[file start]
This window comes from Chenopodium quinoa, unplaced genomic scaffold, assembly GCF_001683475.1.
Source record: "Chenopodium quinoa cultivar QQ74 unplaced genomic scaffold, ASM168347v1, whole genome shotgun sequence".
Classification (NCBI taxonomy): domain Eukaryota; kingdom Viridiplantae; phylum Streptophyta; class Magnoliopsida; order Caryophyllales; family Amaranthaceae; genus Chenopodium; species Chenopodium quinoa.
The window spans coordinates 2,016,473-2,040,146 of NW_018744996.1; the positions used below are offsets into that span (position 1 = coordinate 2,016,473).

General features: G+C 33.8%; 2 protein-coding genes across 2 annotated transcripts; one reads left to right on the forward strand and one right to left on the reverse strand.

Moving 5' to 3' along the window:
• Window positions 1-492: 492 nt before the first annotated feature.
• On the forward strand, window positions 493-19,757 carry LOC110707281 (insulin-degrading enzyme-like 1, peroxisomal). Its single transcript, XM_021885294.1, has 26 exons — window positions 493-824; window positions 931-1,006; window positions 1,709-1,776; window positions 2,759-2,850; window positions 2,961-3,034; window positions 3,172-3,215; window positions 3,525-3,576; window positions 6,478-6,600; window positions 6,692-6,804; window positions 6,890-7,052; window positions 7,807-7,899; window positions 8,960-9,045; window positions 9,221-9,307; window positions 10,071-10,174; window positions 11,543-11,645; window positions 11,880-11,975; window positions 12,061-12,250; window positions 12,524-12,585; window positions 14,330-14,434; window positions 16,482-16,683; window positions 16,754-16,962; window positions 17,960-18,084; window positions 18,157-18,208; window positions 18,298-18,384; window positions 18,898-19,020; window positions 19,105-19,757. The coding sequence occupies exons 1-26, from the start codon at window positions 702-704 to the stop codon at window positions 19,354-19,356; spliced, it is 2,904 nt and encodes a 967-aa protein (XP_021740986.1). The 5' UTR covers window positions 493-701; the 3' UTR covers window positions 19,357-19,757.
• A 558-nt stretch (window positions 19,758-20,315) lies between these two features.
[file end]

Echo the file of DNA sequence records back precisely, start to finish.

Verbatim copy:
This window comes from Chenopodium quinoa, unplaced genomic scaffold, assembly GCF_001683475.1.
Source record: "Chenopodium quinoa cultivar QQ74 unplaced genomic scaffold, ASM168347v1, whole genome shotgun sequence".
Classification (NCBI taxonomy): domain Eukaryota; kingdom Viridiplantae; phylum Streptophyta; class Magnoliopsida; order Caryophyllales; family Amaranthaceae; genus Chenopodium; species Chenopodium quinoa.
The window spans coordinates 2,016,473-2,040,146 of NW_018744996.1; the positions used below are offsets into that span (position 1 = coordinate 2,016,473).

General features: G+C 33.8%; 2 protein-coding genes across 2 annotated transcripts; one reads left to right on the forward strand and one right to left on the reverse strand.

Moving 5' to 3' along the window:
• Window positions 1-492: 492 nt before the first annotated feature.
• On the forward strand, window positions 493-19,757 carry LOC110707281 (insulin-degrading enzyme-like 1, peroxisomal). Its single transcript, XM_021885294.1, has 26 exons — window positions 493-824; window positions 931-1,006; window positions 1,709-1,776; window positions 2,759-2,850; window positions 2,961-3,034; window positions 3,172-3,215; window positions 3,525-3,576; window positions 6,478-6,600; window positions 6,692-6,804; window positions 6,890-7,052; window positions 7,807-7,899; window positions 8,960-9,045; window positions 9,221-9,307; window positions 10,071-10,174; window positions 11,543-11,645; window positions 11,880-11,975; window positions 12,061-12,250; window positions 12,524-12,585; window positions 14,330-14,434; window positions 16,482-16,683; window positions 16,754-16,962; window positions 17,960-18,084; window positions 18,157-18,208; window positions 18,298-18,384; window positions 18,898-19,020; window positions 19,105-19,757. The coding sequence occupies exons 1-26, from the start codon at window positions 702-704 to the stop codon at window positions 19,354-19,356; spliced, it is 2,904 nt and encodes a 967-aa protein (XP_021740986.1). The 5' UTR covers window positions 493-701; the 3' UTR covers window positions 19,357-19,757.
• A 558-nt stretch (window positions 19,758-20,315) lies between these two features.